U.S. Forming Task Force to Probe Shooting in Mexico
The Obama administration is forming a task force to investigate the shooting of two U.S. customs agents in Mexico, an attack that killed the second U.S. government employee across the border in a year.
The probe into the attack will involve the Homeland Security and Justice Departments, White House press secretary Jay Carney said. The agents were shot in the line of duty in San Luis Potosi state yesterday by unknown assailants as they drove on a federal highway between Mexico City and Monterrey, the U.S. Immigration and Customs Enforcement agency said.
ICE special agent Jaime Zapata, a native of Brownsville, Texas, was killed in the shooting, John Morton, director of the agency, said in an e-mailed statement. The other agent, who was shot in the arm and the leg, remains in stable condition, Morton said, without giving his name.
“U.S. law enforcement agencies are working closely with Mexican authorities to investigate the shooting,” Carney said. “The resources of the federal government are at the disposal of our Mexican partners.”
President Barack Obama called the parents of the agent killed to express condolences, Carney said.
The ICE agents appeared to be ambushed while driving a sports-utility vehicle on a routine business trip yesterday, although there is conflicting information regarding how the agents were stopped, said a U.S. official who asked to remain anonymous because the investigation isn’t complete.
The Zetas drug cartel has claimed responsibility, although the group’s involvement hasn’t been confirmed, the official said.
The assailants stopped the agents’ vehicle and proceeded to fire on Zapata and his partner even after they said they worked for the U.S. government, according to a report today from the New York Times, which cited Michael McCaul, a U.S. representative from Texas.
The agents were driving a dark blue Chevrolet Suburban with diplomatic license plates when were they were attacked around 3:20 p.m. local time yesterday 47 kilometers (29 miles) from the city of San Luis Potosi, newspaper Reforma reported.
The Milenio network broadcast images of the Suburban pulled to the side of a highway, its windows punctured by bullet holes.
San Luis Potosi state Governor Fernando Toranzo said in an interview with Mexico City-based W Radio today that organized crime was responsible for the attack as territorial battles between drug cartels have intensified in the state.
He said the agents were passing through San Luis Potosi and weren’t working with any local officials.
The Mexican attorney general’s office said in a statement today that it had begun an official investigation.
The killing may hurt U.S. tourism and investment in Mexico by deepening concern over violence, said Jorge Chabat, a political science professor at the Center for Economic Research and Teaching in Mexico City.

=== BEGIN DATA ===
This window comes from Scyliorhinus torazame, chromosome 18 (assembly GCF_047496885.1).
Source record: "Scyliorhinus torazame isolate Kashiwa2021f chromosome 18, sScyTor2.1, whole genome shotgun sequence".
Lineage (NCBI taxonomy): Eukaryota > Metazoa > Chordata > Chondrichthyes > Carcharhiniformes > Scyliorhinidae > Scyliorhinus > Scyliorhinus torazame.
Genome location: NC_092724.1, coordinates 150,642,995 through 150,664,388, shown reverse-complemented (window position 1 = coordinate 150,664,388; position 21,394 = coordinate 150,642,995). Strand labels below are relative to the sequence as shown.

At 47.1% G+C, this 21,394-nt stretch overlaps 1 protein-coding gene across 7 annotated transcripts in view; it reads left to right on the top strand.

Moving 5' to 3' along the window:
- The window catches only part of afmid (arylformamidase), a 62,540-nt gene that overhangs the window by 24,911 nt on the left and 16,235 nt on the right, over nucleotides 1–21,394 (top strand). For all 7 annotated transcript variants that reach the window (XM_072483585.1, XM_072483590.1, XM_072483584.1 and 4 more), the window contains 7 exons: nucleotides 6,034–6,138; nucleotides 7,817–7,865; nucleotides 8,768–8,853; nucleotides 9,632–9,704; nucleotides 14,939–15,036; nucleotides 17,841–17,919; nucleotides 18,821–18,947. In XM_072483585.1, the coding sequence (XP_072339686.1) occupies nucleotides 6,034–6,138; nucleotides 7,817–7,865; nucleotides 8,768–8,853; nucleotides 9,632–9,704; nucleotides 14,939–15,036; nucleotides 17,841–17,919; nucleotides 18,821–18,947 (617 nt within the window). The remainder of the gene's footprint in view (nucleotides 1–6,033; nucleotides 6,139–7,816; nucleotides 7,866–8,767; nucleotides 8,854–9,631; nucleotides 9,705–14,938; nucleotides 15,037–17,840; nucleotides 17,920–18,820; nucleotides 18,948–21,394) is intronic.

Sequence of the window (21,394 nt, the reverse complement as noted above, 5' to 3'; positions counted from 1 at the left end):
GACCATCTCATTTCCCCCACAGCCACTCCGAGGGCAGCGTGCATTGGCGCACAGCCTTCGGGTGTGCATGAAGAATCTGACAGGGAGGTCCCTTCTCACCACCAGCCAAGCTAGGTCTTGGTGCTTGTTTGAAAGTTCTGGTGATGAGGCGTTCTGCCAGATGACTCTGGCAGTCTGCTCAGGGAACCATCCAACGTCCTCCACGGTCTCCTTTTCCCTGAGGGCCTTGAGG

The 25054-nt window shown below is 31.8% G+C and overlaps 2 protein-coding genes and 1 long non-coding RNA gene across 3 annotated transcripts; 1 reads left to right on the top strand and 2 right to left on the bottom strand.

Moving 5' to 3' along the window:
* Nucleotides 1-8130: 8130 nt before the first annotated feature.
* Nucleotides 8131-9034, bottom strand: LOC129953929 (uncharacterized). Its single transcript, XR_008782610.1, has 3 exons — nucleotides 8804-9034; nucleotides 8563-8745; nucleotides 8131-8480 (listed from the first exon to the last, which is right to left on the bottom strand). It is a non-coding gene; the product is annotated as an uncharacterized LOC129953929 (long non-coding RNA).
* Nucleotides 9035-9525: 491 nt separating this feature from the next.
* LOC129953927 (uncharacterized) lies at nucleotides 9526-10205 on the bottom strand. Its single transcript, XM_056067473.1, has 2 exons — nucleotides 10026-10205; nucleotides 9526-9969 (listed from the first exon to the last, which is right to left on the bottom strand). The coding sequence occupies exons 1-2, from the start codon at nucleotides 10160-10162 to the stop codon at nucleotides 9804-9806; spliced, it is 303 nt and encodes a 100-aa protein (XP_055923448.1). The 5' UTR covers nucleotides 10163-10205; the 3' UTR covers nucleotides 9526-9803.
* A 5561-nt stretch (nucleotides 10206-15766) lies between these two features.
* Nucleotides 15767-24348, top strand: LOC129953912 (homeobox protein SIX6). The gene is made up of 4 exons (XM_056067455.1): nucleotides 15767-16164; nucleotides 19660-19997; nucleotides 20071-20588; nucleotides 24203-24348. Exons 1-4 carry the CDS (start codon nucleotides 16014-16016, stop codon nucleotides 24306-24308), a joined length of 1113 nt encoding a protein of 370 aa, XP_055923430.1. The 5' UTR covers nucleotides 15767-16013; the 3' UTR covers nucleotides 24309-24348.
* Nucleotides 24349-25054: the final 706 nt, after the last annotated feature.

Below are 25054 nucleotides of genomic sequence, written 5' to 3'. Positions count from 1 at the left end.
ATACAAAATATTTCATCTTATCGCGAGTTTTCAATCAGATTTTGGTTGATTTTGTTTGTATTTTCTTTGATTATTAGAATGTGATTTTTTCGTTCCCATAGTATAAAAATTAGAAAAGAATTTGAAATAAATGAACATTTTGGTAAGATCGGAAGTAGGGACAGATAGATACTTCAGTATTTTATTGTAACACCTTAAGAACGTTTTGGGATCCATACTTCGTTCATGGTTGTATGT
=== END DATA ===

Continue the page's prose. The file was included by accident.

“This clearly doesn’t help the image in the U.S. media and some parts of the government that Mexico can’t control organized crime,” Chabat said in a telephone interview.
Zapata, who joined ICE in 2006, was most recently assigned to work as the agency’s attache at the U.S. Embassy in Mexico City and had previously served in the human smuggling and trafficking unit in Laredo, Texas, Morton said in the statement. Zapata had also worked at the Homeland Security Department and as a member of the U.S. Border Patrol.
Zapata is the fourth agent since 2001 to die in the line of duty, and the only one to die in Mexico, said Kelly Nantel, an ICE spokeswoman.
Spokesmen at the Mexican attorney general’s office and Public Security Ministry said they didn’t have further information when contacted by telephone. Officials at President Felipe Calderon’s office and the U.S. Embassy in Mexico City declined to comment.
In March of last year, a drive-by shooting in Ciudad Juarez, which borders El Paso, Texas, killed a U.S. citizen who was an employee of the U.S. consulate in that city, her husband and the husband of a Mexican citizen employee.
Deaths related to drug trafficking increased almost 60 percent in Mexico last year and total more than 34,000 since Calderon took office in December 2006. The government estimates the violence shaves 1.2 percentage points off economic output annually.
The U.S. government has taken more measures in the past year to warn and protect its employees in Mexico. The State Department authorized the departure of dependents of U.S. consulate personnel in cities along the U.S.-Mexico border after the employees in Ciudad Juarez were killed.
Mexico’s peso rose 0.5 percent to 12.0884 per dollar at 2:25 p.m. New York time. The benchmark IPC index, which has climbed 17.4 percent from a year earlier, rose 0.5 percent to 37,128.88.